The Report of the Indian Jails Committee of 1919-20 is considered to be the foundation stone of modern prison reform in India. For the first time, said report identified reformation and rehabilitation as the true objective of prison administration. This Committee was appointed to examine the system of jails in India. It defined the aim of the Prison Administration as “prevention of further crime and restoration of the criminal to society as a reformed character”. It stressed the need for shifting the emphasis from the punishment of offenders to their reformation and recommended the adoption of measures. Apart from this, classification of prisoners, Probation, Parole, setting up of juvenile institutions-Remand Homes, Certified Schools, Probation Services and After Care Hostels, Borstals and introduction of separate institutions for women followed after the publication of the 1919-20 report.
In 1923, The Indian Code of Criminal Procedure of 1898 was modified by substituting a new Section 562. The new Section gives the information about the release of offender on Probation. The applicability of the provision was restricted to the first offender and also to some extent, to the legal character of the offence in question. The provision was more liberally applicable to the women and minors. Thereafter, the question of release of offenders on probation of good conduct instead of sentencing them to imprisonment has been under consideration for some time, in 1931, a draft of Probation of Offenders Bill was prepared by the Government of India and was circulated it to the then Local Governments for their views. However, owing to pre-occupation with other more important mailers the Bill would not be proceeded with. However, there are no separate probation laws at all in several States. In view of the widespread interest in the probation system in the country, the above question was re-examined and it was proposed to have a Central law on the subject which should be uniformly applicable to all the States.
In 1958, in India, it is proposed to empower Courts to release an offender after due admonition in respect of certain specified offences. It is also proposed that the courts be empowered to release the offender on probation, in all suitable cases, an offender found guilty of having committed an offence not punishable with death or imprisonment for life.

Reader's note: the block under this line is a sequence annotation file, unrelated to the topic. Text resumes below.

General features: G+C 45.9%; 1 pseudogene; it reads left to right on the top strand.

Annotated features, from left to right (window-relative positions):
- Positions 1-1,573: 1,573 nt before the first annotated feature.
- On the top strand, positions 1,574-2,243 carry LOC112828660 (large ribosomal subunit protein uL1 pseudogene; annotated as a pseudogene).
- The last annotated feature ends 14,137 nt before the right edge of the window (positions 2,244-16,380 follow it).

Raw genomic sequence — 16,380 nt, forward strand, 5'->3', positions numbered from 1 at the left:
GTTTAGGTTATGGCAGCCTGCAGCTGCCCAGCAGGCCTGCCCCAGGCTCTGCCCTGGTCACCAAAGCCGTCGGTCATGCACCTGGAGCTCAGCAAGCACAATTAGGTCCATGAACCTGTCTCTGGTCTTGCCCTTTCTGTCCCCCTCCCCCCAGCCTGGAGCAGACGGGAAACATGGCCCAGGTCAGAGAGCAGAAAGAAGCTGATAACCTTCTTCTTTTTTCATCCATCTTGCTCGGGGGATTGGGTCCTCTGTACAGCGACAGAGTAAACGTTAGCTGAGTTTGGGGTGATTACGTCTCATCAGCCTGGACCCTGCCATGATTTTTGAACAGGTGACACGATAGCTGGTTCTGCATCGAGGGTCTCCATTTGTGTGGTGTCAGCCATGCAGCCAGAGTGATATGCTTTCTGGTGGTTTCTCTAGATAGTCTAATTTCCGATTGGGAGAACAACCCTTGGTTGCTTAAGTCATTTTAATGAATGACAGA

During the period of probation, offenders will remain under the supervision of probation officers in order that they may be reformed and become useful members of society. The Bill seeks to achieve these objects, Resulted into the Probation of Offenders Act 1958 that provides for the release of Offenders on admonition or on Probation. As such in 1958 the Probation of Offenders Act was enacted, which lays down for procedure for appointment of probation officers who would be responsible to give a pre-sentence report to the magistrate and also supervise the accused in case he is given benefit of probation. Section 360 of the Code says that the provisions of the code shall not apply where the Act is applied. Since the matter is of entry of the Concurrent List, states were given liberty to apply the same as they required.
As we have seen earlier that Section 562 of the Code of Criminal Procedure, 1898, was the earliest provision to have dealt with probation. Section 360 of The Code of Criminal Procedure, 1974 was amended in 1974 which reads as follows:-
When any person not under twenty-one years of age is convicted of an offence punishable with fine only or with imprisonment fro a term of seven years or less, or when any person under twenty-one years of age or any woman is convicted of an offence not punishable with death or imprisonment for life, and no previous conviction is proved against the offender, if it appears to the Court before which he is convicted, regard being had to the age, character or antecedents of the offender, and to the circumstances in which the offence was committed, that it is expedient that the offender should be released on probation of good conduct, the Court may, instead of sentencing him at once to any punishment, direct that he be released on his entering into a bond, with or without sureties, to appear and receive sentence when called upon during such period (not exceeding three years) as the Court may direct and in the meantime to keep the peace and be of good behaviour.
Section 361 makes it mandatory for the judge to declare the reasons for not awarding the benefit of probation. The main object of probation was laid down in the judgment of Justice Horwill in In re B. Titus.